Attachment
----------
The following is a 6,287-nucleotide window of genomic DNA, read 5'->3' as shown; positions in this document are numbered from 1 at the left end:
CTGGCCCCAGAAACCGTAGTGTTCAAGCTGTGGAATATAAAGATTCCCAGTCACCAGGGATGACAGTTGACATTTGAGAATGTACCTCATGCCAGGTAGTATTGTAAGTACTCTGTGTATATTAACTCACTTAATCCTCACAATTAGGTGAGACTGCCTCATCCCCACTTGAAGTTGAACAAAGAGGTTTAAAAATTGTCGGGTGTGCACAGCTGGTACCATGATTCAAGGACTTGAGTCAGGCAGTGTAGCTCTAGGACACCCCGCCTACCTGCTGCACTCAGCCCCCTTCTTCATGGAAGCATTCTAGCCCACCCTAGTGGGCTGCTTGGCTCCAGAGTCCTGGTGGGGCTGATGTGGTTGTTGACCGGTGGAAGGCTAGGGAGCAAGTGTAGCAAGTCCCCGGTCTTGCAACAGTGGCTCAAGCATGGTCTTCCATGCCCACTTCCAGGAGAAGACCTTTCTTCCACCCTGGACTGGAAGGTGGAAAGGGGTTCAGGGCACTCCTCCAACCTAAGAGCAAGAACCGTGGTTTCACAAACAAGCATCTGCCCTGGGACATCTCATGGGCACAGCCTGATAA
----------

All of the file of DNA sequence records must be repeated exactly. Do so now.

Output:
The following is a 6,287-nucleotide window of genomic DNA, read 5'->3' as shown; positions in this document are numbered from 1 at the left end:
CTGGCCCCAGAAACCGTAGTGTTCAAGCTGTGGAATATAAAGATTCCCAGTCACCAGGGATGACAGTTGACATTTGAGAATGTACCTCATGCCAGGTAGTATTGTAAGTACTCTGTGTATATTAACTCACTTAATCCTCACAATTAGGTGAGACTGCCTCATCCCCACTTGAAGTTGAACAAAGAGGTTTAAAAATTGTCGGGTGTGCACAGCTGGTACCATGATTCAAGGACTTGAGTCAGGCAGTGTAGCTCTAGGACACCCCGCCTACCTGCTGCACTCAGCCCCCTTCTTCATGGAAGCATTCTAGCCCACCCTAGTGGGCTGCTTGGCTCCAGAGTCCTGGTGGGGCTGATGTGGTTGTTGACCGGTGGAAGGCTAGGGAGCAAGTGTAGCAAGTCCCCGGTCTTGCAACAGTGGCTCAAGCATGGTCTTCCATGCCCACTTCCAGGAGAAGACCTTTCTTCCACCCTGGACTGGAAGGTGGAAAGGGGTTCAGGGCACTCCTCCAACCTAAGAGCAAGAACCGTGGTTTCACAAACAAGCATCTGCCCTGGGACATCTCATGGGCACAGCCTGATAA